"Many of you have been through so much at Alta Vista," Dowling told the grads at the ceremony held on Wednesday, May 30. "May this graduation be to you a righting of a wrong, a restoration, the winning of a race and the binding of wounds, defining what was once lost to you."
Alta Vista High School is often described as an important backstop for students struggling in a traditional high school setting, with smaller classes and personalized support to keep students on track for a high school diploma. At any point they could decide to drop out or settle for a GED certificate, but they worked hard to make the grade, said Alta Vista principal Bill Pierce.
"One of the students on stage was 20 and he had challenges, but was super focused and said, 'I gotta get this done,'" Pierce said. "And at this school, of course, it's not always four years and you're done."
Unlike traditional graduations, Alta Vista's May 30 ceremony was more intimate, held indoors with boisterous cheers from families and parting words from each senior about inspiring mentors, words of wisdom and plans for the future. This year was a little different — none of the students chose to give the keynote speech — but each graduate certainly has a story to tell.
Pierce said some of the graduates had joined Alta Vista in their senior year, realizing they probably wouldn't be able to graduate without a helping hand, while others have attended since freshman year and couldn't part ways with the school and its small-scale, personal environment. Close to half the students are self-referred at the continuation high school.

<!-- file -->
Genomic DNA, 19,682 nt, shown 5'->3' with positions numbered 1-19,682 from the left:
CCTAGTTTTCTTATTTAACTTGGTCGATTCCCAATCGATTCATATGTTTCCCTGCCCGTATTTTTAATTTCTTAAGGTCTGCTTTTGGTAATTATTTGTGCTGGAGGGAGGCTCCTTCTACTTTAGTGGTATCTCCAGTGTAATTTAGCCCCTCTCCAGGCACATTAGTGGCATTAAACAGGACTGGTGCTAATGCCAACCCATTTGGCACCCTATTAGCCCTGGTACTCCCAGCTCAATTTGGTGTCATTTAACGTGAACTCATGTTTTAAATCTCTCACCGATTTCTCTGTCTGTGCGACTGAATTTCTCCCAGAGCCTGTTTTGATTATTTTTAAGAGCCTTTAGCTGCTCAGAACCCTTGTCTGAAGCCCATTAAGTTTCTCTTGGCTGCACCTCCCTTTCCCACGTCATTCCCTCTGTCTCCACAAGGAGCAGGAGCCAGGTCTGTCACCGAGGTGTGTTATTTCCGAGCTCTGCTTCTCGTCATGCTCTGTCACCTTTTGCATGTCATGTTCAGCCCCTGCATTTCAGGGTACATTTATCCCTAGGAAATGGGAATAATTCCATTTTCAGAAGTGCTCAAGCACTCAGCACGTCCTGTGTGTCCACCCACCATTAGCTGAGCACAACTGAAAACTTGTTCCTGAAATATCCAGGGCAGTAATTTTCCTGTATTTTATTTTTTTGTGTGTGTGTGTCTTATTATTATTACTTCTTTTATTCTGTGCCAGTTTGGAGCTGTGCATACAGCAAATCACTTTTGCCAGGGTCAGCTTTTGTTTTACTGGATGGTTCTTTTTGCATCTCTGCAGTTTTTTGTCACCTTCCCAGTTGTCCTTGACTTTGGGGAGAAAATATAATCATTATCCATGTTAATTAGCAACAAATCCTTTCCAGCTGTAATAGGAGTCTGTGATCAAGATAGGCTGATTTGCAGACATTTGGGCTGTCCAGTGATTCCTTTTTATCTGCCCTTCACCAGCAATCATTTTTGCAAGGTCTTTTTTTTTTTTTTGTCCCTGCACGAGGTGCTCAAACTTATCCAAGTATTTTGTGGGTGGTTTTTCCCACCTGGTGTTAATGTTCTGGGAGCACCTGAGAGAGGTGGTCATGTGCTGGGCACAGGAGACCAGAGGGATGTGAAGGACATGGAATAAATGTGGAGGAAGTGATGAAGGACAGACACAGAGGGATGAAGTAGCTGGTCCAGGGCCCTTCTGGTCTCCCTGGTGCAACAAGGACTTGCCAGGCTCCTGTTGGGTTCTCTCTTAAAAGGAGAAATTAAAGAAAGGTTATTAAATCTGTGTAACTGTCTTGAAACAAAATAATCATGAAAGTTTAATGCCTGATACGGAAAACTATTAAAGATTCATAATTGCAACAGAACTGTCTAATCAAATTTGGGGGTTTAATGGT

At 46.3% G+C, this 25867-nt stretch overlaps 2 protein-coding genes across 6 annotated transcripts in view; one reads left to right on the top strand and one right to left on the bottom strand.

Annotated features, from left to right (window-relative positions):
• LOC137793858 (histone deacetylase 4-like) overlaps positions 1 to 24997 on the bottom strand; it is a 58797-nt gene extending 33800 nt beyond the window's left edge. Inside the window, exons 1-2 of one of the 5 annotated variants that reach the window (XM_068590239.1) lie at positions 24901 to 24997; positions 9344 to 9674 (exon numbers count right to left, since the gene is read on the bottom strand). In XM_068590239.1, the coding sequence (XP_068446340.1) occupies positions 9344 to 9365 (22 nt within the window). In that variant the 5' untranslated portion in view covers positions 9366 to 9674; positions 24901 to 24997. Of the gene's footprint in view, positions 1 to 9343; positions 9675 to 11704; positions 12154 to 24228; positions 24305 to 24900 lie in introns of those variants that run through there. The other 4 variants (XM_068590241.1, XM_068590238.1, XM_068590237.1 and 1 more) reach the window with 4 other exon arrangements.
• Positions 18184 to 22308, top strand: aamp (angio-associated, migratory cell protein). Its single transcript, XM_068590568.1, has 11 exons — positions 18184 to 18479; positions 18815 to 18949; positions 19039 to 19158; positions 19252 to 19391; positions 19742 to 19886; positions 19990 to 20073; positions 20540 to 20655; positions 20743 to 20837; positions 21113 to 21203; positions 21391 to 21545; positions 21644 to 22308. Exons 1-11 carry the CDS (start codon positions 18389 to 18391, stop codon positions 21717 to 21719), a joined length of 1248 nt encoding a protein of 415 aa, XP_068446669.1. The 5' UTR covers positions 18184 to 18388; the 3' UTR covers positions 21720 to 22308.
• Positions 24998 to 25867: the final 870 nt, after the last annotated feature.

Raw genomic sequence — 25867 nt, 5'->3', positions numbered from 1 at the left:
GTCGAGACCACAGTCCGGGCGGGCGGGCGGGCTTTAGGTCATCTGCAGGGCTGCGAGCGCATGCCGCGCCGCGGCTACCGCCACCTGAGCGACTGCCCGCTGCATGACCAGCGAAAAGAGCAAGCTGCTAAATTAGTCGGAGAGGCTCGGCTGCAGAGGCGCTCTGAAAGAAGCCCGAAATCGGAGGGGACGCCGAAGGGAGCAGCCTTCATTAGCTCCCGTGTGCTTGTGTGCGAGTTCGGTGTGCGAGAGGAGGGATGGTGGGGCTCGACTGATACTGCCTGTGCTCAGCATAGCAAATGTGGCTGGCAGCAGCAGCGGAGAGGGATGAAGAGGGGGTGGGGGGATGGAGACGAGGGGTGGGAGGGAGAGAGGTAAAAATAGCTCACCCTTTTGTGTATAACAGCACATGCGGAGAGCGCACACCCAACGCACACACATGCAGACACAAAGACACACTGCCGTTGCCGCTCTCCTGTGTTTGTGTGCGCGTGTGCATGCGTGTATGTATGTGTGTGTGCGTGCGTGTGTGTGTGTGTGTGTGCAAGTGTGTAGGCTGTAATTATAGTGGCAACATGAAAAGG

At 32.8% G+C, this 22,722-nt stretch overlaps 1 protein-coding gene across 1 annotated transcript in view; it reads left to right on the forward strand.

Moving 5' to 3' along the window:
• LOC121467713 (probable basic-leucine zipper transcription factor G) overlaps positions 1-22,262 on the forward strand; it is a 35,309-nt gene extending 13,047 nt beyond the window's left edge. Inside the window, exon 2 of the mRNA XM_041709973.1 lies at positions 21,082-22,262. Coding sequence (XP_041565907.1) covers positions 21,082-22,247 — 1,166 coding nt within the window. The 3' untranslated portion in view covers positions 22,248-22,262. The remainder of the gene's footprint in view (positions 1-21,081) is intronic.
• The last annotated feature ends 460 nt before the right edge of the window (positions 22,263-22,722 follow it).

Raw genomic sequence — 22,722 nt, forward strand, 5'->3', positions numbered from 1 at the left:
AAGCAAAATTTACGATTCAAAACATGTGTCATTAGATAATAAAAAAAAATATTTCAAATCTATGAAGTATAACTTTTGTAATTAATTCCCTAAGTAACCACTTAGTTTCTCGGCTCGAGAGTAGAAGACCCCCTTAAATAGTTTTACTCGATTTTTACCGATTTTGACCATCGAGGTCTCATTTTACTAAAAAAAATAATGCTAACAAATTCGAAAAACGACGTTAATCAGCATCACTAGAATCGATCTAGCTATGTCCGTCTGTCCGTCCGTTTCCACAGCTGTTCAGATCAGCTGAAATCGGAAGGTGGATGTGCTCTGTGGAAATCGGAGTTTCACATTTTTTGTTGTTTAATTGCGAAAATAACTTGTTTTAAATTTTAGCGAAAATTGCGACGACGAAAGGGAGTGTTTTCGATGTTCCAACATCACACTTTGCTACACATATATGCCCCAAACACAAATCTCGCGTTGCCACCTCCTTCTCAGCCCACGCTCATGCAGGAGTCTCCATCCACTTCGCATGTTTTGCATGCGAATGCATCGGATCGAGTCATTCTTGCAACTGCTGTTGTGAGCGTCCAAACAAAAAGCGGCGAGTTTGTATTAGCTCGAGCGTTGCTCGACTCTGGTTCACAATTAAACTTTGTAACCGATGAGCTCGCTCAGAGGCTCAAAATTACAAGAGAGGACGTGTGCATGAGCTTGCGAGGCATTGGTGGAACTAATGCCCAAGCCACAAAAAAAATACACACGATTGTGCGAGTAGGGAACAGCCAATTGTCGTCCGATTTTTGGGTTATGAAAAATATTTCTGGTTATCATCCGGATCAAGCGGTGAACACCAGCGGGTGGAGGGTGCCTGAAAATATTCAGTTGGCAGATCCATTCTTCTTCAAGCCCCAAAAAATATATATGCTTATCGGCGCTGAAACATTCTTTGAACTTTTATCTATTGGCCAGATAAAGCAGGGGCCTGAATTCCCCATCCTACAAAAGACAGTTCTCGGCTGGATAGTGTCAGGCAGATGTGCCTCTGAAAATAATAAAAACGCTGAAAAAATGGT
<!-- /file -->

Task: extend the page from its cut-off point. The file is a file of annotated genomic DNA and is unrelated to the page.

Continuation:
"Two of the graduates were homeless most of their high school career," Pierce said. "Their living situation was so tenuous, and yet they persevered."
Dowling told graduates that she, herself, was somewhat of an outcast in high school, and was neither a great athlete nor a high-achieving student. But she encouraged students to remember that school may not showcase their particular strengths, but it opens doors for them to thrive in the future.
"Just because you may not shine in school or compete on the athletic field does not mean you won't shine in life," she said. "I see you, and I am blinded by your brilliance."
Even though the path to high school graduation may have been more rocky for students at Alta Vista, Dowling said that doesn't make them failures — it means they had to work harder for it, and makes the diploma all the more valuable.
Many of the students said they had plans to head off to Foothill and De Anza community colleges, preparing for careers in subjects like studio art and computer science, or laying out plans to become a firefighter. Students were able to earn scholarships exceeding $15,000 from the Mountain View and Los Altos rotary clubs and Kiwanis clubs, as well as the Dudley Vehmeyer Brown Memorial Foundation.
Each graduate is required to have a solid post-graduation plan, with a cover letter, references, registration for college, job applications and Free Application for Federal Student Aid (FAFSA) applications at the ready, which Pierce said puts students on a trajectory to succeed after high school.
"We really try to bridge that gap between high school and college," he said.
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